The development of specific skills, knowledge, resources and a persistent commitment to the pursuit of best practice are necessary for each area of nursing practice growth. One may quickly get overwhelmed by the competing demands for offering customer care and services. It might be challenging to comprehend how practical applications of excellent ideas, relevant medical concerns and professionally motivated objectives can be made. Continuous professional development activities, such as professional educational programs, can have an impact on a staff member’s ability to take on practice development efforts. Far too often, educational programs are thought to have little real influence on clinical practice. However, one of the objectives that universities and healthcare providers have in common is the advancement of nursing practice, and work-based learning, a relatively new approach to higher education, presents opportunities for cooperation.

Various medical teams that nurses will be taught about and work with

Speech and language team

Speech-language pathologists (SLPs) and registered nurses (RNs) both play active roles in the treatment of patients and caregivers. RNs and SLPs frequently work together to provide care for patients with communication and swallowing problems, such as those who have tracheostomies, strokes and dysphagia, in hospital and rehabilitation settings. A variety of medical and educational institutions can benefit from the unique set of abilities that each sector offers. The first step in developing a productive, patient-centered collaborative practice is to acknowledge the value and contribution of each profession, as well as cooperation, respect, mutual trust, open communication and shared decision-making. Learning about each profession’s norms and scope of practice is the best approach to do this. Nurses can easily become a part of this team by either completing an advanced degree with a major in speech and language or an associate diploma in the field.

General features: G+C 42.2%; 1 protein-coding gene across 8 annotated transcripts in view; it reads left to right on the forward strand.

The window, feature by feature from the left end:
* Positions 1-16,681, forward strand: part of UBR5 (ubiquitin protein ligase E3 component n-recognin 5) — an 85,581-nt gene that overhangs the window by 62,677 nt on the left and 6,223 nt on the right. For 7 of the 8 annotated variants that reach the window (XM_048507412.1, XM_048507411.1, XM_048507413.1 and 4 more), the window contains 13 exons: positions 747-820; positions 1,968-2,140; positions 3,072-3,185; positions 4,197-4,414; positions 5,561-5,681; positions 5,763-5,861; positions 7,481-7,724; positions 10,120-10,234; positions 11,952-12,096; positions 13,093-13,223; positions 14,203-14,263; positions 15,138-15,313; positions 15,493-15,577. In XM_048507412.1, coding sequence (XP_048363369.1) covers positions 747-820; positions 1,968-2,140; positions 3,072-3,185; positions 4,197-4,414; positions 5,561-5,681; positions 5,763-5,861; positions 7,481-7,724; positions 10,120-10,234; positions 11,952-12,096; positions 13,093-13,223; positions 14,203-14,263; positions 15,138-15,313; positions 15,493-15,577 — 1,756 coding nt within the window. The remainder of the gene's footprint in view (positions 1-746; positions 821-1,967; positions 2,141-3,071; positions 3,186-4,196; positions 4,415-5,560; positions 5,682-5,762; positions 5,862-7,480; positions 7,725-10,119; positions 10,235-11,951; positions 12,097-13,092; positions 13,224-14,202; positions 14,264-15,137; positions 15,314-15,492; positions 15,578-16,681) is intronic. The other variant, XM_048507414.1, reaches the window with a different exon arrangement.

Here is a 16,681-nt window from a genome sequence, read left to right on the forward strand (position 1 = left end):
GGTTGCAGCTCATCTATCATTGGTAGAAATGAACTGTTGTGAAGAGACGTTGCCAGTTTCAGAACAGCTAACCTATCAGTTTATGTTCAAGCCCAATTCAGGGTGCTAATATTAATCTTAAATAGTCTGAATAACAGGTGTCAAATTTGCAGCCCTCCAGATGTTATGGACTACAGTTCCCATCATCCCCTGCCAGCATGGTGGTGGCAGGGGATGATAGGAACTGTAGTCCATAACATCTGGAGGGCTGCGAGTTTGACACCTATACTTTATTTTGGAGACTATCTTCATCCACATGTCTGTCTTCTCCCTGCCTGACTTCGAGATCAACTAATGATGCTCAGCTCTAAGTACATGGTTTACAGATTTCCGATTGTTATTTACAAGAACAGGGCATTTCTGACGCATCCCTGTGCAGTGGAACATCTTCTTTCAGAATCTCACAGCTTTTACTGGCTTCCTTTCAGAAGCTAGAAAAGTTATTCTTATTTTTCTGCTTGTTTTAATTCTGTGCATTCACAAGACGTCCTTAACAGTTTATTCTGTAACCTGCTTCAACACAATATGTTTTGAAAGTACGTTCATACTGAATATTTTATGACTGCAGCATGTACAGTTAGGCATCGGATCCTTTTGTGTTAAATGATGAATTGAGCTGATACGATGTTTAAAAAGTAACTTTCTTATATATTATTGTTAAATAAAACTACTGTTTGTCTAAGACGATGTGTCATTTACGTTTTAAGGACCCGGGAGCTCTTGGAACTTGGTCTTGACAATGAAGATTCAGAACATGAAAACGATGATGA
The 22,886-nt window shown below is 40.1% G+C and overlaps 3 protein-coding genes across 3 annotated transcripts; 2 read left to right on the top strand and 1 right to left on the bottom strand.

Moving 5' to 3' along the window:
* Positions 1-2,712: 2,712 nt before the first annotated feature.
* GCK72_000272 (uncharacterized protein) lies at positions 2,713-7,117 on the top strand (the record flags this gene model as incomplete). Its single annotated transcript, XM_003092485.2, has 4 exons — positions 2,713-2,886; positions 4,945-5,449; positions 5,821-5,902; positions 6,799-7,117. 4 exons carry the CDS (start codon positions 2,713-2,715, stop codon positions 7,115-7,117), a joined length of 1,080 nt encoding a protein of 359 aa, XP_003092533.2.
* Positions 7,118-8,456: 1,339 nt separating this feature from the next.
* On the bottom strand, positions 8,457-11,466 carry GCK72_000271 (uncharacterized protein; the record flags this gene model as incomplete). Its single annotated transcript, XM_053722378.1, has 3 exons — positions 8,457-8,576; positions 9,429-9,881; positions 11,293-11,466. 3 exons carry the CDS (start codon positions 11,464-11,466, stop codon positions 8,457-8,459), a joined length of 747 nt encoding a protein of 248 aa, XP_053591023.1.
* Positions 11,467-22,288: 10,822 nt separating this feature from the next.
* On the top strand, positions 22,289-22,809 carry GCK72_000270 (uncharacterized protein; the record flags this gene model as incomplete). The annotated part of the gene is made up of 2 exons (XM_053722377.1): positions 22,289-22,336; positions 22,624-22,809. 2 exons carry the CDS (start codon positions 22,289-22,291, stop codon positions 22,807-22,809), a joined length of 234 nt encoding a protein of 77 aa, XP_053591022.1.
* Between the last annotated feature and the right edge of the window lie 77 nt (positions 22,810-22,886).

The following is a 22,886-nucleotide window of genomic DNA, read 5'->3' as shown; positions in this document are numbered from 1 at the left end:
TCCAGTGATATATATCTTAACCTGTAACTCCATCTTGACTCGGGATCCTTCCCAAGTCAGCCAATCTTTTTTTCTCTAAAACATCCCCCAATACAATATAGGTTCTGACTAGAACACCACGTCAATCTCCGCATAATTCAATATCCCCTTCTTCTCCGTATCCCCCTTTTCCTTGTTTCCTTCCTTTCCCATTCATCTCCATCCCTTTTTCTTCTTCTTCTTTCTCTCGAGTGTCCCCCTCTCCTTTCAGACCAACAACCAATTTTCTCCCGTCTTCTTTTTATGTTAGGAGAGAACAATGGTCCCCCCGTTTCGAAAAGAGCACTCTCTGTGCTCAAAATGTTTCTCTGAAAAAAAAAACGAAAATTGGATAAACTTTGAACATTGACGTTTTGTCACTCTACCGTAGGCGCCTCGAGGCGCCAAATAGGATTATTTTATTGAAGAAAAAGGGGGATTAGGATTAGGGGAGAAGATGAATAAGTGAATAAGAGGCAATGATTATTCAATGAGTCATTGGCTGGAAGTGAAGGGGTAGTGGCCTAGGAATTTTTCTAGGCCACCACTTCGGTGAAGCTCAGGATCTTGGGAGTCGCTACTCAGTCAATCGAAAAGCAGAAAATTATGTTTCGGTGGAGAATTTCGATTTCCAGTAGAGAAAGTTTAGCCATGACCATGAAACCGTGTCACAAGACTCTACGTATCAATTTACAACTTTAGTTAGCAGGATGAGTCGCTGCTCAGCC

Audiology team

Audiologists are medical professionals who identify, examine and treat nervous system issues that impact the hearing, balance and other neurologic systems. An audiologist is a specialist in the diagnosis and treatment of hearing problems in both adults and children. A hearing expert has an extensive understanding of the human vestibular and auditory systems. In order to operate correctly, a person must be able to hear everything clearly. Aspiring audiologists will learn how to communicate these difficulties with nurses. Nurses will learn how to provide excellent patient care while remaining medically and ethically considerate of a person’s hearing impediment. Nurses can also pursue higher education programs in the field to become a part of the audiologist medical team, and those who desire to become clinical audiologists will need to complete speech and audiology courses are required.

Acute stroke unit team